Impressionism began in the mid-1800s in France as an art movement and flourished during the later decades of the 19th century and into the early 20th century in America. The word impressionism is attributed to the title of Claude Monet’s painting, Impression, soleil levant or Impression, Sunrise. The style is readily identified by small visible brush strokes with an emphasis on lighting and an expansive composition. Impressionism as a popular style of painting waned during the 1920s but enjoyed a revived interest in the 1950s. Women impressionist painters in the United States made an important contribution to the style and its continued popularity, especially among open air painters.
Lilla Cabot Perry (1848 – 1933) was born in Boston, Massachusetts. She painted impressionist portraits and landscapes. She traveled extensively in Japan, throughout Europe and France. Perry’s work was influenced by her travels and especially by the Boston School of artists. The Boston School rejected the idealized romantic style of the Hudson River School and embraced French impressionism. Perry’s painting, Lady With Bowl of Violets (1910) exemplifies the importance of brush strokes, light and movement in the impressionist style. There is a delicate tension in the portrait as the woman leans slightly forward as if preparing to rise. Her face is turned toward the light giving the impression that she is peering out a window. Perry’s impressionist portraits are captivating and energetic.
American painter Mary Stevenson Cassatt (1844 – 1926) spent most of her life in France. She painted women engaged in ordinary activities, such as having a cup or tea, weaving, sewing and enjoying the opera. Cassatt’s portrait work captures the life-force of her subject in fine brush strokes and bold blocks of color. Her painting In the Box (1879) is a delicate combination of form and light that beautifully represents the American impressionist movement. Many of Cassatt’s impressionist paintings focused primarily on the private moments in the lives of women, such as mothers caring for children. Her work, Maternite (1890) is a bold work with strong lines and soft pastel colors.
Marion Kavanaugh Wachtel (1875 – 1954) enjoyed success as a plein air impressionist painter during her life. Her work was exhibited in galleries across America. Wachtel was born in Wisconsin but moved to California with her husband, Elmer, who was also an artist. She became renowned for her impressionist Western landscape paintings. Wachtel painted in watercolor but was equally adept in oils. Her painting San Gabriel Valley (1920) is typical of her bold approach to impressionist landscape paintings.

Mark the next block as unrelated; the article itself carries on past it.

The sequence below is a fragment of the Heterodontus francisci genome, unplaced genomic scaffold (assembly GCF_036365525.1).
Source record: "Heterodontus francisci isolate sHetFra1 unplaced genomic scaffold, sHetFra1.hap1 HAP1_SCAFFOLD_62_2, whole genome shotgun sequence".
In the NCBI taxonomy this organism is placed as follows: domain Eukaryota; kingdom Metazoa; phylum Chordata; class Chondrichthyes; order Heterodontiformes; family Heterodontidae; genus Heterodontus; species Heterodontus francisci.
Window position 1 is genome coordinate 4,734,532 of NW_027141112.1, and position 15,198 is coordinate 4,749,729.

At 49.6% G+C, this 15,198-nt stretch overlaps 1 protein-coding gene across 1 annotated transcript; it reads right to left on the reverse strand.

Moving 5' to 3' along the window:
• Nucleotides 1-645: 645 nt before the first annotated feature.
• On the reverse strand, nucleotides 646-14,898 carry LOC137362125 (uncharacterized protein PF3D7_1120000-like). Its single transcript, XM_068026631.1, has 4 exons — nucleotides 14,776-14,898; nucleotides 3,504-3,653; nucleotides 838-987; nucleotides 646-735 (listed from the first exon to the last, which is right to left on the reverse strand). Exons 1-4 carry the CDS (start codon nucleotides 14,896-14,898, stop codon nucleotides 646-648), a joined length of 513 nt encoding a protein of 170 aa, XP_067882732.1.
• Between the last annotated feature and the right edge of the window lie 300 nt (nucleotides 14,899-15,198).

Mary Agnes Yerkes (1886 – 1989) painted in oil and water color. She also created impressionist works of art using pastels. Yerkes traveled from Virginia to California with her husband who was a Navy officer. She spent much time near sea port towns. Her painting Blue Boat (1920) reflects the influence of her early life in port towns. Yerkes practiced open air painting and produced a number of landscapes during camping trips. Her pastel work Cliff Palace (1973) and the oil painting Early in the Day in Desert Quiet (1965) depict the quintessential American southwestern landscape.
Marilyn Bendell (1921 – 2003) was born in Michigan and studied painting at the American Academy of Art in Chicago, Illinois. Bendell painted primarily still life, figures and abstract paintings until she moved to New Mexico in the 1980s. Once she settled in her new home, Bendell became interested in Native American culture and painted impressionist portraits of Native American women. Her paintings of indigenous people in the American Southwest are vibrant and filled with movement. Bendell’s choice of colors reflect the natural landscape of the desert. Her painting Autumn Afternoon depicts a Native American woman sitting near a stream and filling a pot with water. The play of light on the water, the woman’s flowing hair and the sweeping reeds fill this impressionist painting with a peaceful energy.
American women impressionist artists injected energy and strength into the impressionist movement in the United States. Their work continues to influence impressionist and plein air impressionist painters today.